So what of an OT Soteriology?
What of an Ordo Salutis?
They had to know there was a singular, Almighty God.
They knew they had a sin nature, and needed to be reconciled to God.
They knew they needed grace in order to be forgiven.
They knew they had to have a redeemer.
The knowledge of God in creation and the response to it does not save them (also true of people in NT times).
Christ saved the OT saints – we will use the name of Jesus as an acrostic to point this out. It is basic and doesn’t include everything I have written on the subject, but here is a brief outline. Perhaps you could see this as my version of TULIP…
Judgment on all flesh – Everyone stands condemned as a result of sin. None truly seek after God and all are damned without Him. Those that God saves understand that they are sinners in need of grace. The OT people who were saved knew this.
Elect unto eternal life – God calls those who are saved to Him. Men don't naturally follow God, apart from God's work in their lives beforehand. Since no one truly seeks after God unless God gives him or her the will to do so, God must elect those who are going to be saved, and give him or her the will to seek Him, and when they hear of Him, whatever the level of revelation needed to save at the time, they by faith receive Him. Today, anyone who will be faithful to the person of Jesus will have a chance to hear, and anyone who doesn't hear would not have been faithful even if they had. The OT people knew this; that God chooses some and not others based on nothing in us, but on His own will.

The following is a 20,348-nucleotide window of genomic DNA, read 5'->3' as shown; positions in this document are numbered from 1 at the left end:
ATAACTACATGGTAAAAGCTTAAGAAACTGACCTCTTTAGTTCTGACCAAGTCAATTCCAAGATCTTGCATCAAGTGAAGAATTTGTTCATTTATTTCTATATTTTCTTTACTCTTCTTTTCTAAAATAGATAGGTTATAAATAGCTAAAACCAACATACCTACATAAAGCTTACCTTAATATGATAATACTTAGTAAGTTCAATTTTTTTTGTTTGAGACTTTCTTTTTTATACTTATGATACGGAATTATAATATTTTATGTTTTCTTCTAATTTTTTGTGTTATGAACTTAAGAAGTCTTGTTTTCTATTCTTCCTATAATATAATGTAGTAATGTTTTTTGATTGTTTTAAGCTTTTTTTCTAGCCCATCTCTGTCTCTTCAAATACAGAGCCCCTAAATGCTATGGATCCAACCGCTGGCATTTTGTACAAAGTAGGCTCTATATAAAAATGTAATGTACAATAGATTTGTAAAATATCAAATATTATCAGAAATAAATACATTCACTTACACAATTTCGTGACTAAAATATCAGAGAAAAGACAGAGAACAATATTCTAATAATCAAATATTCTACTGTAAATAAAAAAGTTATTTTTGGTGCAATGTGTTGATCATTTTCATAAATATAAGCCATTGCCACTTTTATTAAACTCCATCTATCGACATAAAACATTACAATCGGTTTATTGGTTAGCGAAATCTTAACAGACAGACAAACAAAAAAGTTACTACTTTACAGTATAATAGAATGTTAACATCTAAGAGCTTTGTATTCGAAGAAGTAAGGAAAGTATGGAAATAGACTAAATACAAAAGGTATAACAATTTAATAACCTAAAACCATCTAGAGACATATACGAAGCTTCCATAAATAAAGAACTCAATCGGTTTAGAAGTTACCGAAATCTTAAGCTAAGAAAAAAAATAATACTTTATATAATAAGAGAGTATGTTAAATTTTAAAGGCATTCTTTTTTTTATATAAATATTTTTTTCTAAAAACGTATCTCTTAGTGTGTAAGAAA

Satisfactory atonement – the work of Christ in history is sufficient to save all those in history that will be saved. Christ on the Cross – it is the way of salvation to persons in all times. The OT people knew that God would provide a sacrifice for their sins. Did the OT believers understand Hebrews 10:4 " For it is impossible for the blood of bulls and goats to take away sins?” Yes. Some people believed themselves to be justified because they went through the motions of sacrifice, but these were not the saved people.
Unmerited favor – grace is needed to save anyone, no man can save himself, and none deserve it. God gave grace in the OT as well as the NT – Noah found grace, etc.
Saved unto good works – faith alone is not alone, we are saved and will experience differing degrees of sanctification, but God will ensure that we who are the called will finally persevere.
This is not exhaustive of the topic, but all this may indeed exhaust many…
May God richly bless you all, beloved…